A Certain Seasonal Malaise.

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Yesterday was not a good day for me. I finally heard a decision on a job I'd been applying for and I didn't get it, getting my new server set up like the old one (with AFP sharing to my mac laptops and sshfs sharing to my linux laptops) wasn't successful, and my plans for the evening fell through. I'd been doing so well this winter, and suddenly my seasonal depression came roaring back. It's easy enough to do when, with my sleep schedule, I hardly see three hours of sunshine a day. The depression combined with the short-term job search failure forced a reappraisal of my whole situation, and that wasn't such a great feeling.I moved to Chicago at the very end of 2005, shortly after finishing college. I made the decision largely out of pragmatism—I had family out here I could stay with and work lined up—but also out of a desire to try something different with my life. I had this notion that by starting as a web developer, I could get into web design a little and maybe work into doing some more consequential web work. In the meantime, I have forged websites for some of the biggest companies in America and I've worked for various startups of varying degree of promise. I've worked freelance, been burned a few times by bad clients, and I've had a lot of experiences good and bad. There's always this thought in the back of my mind that this isn't quite what I imagined I'd be doing when I studied theoretical computer science in college.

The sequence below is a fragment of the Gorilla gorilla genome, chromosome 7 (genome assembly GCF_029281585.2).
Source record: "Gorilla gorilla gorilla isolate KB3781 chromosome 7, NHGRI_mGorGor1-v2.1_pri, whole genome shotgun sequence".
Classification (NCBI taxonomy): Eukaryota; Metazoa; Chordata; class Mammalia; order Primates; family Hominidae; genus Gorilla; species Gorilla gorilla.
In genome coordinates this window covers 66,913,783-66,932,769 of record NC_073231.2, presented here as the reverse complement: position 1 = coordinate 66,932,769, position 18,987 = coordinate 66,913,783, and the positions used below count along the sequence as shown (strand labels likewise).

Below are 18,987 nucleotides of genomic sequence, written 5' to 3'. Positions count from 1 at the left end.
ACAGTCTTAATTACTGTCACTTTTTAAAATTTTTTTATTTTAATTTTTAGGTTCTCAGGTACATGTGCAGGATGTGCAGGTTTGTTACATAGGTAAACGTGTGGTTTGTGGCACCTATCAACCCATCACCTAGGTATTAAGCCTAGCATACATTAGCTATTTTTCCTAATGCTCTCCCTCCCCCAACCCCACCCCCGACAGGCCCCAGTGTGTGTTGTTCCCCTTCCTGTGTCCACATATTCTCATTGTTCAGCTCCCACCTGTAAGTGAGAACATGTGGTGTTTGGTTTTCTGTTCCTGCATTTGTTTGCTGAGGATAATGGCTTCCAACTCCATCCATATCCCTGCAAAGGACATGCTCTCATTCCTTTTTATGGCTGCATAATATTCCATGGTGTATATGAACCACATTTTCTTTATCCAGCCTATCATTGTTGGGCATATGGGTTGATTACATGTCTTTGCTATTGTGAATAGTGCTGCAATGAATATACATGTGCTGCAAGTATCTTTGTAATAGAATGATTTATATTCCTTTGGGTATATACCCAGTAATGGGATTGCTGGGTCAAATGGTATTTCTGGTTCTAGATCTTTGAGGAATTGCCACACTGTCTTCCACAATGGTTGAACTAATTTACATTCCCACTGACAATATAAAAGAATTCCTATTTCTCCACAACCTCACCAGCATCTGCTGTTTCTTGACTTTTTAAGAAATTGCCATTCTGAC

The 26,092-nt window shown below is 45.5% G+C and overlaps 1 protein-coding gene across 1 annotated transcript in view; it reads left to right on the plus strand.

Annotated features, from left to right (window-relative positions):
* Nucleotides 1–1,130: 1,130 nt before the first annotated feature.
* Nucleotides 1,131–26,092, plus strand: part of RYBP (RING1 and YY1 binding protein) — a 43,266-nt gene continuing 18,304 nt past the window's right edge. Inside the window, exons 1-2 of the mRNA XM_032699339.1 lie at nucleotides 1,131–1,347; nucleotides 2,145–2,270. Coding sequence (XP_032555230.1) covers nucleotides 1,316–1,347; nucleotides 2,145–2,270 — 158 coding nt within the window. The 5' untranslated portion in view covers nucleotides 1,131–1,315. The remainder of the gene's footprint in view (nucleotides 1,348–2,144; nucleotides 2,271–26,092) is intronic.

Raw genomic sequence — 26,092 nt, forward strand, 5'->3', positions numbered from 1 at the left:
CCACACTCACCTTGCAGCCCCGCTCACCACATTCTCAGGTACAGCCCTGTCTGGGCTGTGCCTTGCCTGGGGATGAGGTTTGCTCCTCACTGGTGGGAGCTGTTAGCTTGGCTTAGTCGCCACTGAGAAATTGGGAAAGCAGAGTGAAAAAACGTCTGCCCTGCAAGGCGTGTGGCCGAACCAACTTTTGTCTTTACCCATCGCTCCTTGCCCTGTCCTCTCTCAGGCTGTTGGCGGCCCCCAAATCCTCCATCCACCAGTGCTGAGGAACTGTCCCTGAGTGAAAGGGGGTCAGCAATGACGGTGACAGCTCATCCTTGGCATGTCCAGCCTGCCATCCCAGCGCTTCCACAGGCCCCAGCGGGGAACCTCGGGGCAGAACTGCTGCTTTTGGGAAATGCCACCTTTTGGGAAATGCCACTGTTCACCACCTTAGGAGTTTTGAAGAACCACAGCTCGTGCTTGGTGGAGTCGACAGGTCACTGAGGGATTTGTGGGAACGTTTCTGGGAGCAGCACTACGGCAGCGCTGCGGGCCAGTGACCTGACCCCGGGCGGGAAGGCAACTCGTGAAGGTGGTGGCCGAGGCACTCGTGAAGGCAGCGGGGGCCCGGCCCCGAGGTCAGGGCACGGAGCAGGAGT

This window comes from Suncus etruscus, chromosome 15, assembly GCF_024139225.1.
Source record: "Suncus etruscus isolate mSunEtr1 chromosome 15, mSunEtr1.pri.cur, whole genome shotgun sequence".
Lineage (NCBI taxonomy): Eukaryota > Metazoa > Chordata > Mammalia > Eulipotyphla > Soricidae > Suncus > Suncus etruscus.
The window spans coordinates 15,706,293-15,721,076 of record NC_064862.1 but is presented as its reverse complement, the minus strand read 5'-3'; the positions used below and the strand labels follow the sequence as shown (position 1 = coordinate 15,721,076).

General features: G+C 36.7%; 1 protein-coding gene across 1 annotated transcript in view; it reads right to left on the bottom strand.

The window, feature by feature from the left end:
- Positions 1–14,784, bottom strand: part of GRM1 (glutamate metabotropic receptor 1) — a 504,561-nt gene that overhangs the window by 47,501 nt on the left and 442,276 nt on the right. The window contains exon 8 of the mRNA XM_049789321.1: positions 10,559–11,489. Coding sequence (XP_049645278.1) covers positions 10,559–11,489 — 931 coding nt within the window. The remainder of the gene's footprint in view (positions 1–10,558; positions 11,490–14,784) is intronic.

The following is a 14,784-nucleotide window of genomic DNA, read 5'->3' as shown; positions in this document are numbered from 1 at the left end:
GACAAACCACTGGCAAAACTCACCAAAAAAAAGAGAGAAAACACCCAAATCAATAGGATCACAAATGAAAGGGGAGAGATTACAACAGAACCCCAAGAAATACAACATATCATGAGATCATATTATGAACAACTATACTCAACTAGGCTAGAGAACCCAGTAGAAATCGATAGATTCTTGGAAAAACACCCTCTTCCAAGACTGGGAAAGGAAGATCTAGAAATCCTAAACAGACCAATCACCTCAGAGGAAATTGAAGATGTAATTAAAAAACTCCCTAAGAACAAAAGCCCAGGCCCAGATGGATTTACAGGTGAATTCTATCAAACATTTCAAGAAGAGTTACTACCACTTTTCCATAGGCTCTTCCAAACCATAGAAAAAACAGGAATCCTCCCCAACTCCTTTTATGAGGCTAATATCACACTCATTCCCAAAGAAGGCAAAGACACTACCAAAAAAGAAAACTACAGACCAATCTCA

Since my first job as a teenager I've known I'll never be truly happy unless I'm doing my own thing. As a freelancer I'm able to live a largely free lifestyle, maintaining my own schedule and working whenever work comes up. It's a good life for me and I've been enjoying it, but when I imagine what lies ahead along this path it's not quite what I want. I've been in the trenches bringing other peoples' ideas (and some of mine) to fruition for a while now, and I think I'm ready to be the guy who comes up with the ideas.

And I have some, too. That's the wild part. I have no shortage of little side projects that could turn into real projects. All it requires is the decision on my part to take them to completion. I have to decide, I am going to turn this project into something people would want to pay me for. I haven't because... well... I don't know. Sometimes it's hard, when you're a freelancer and work comes in little pieces sporadically, to begin something you will have to sustain development/design on for several months on end.

Really, now that I'm thinking about it, entrepreneurship takes the kind of strength and determination that I'm only able to muster once in a while, and now I'm back to the point where I can do it again. Previous spurts of enthusiasm produced the Villainous social network, Chatterböxen, Seen in Chicago, and a wide variety of little apps that only I use. I think I need to use this time, and use this energy that would go into being depressed this winter, for the purpose of creating something new.

One of my favourite quotes ever about programming is, "Everyone can be taught to sculpt: Michelangelo would have had to be taught not to. So it is with great programmers." [From ACM's SIGPLAN publication, (September, 1982), Article "Epigrams in Programming", by Alan J. Perlis of Yale University.] I don't know if I'm a great programmer or if I ever will be, but I feel that same compulsion to create and to build. In my off time, I need to indulge that more. I'll be reporting back here when I do. Until then, space cadets.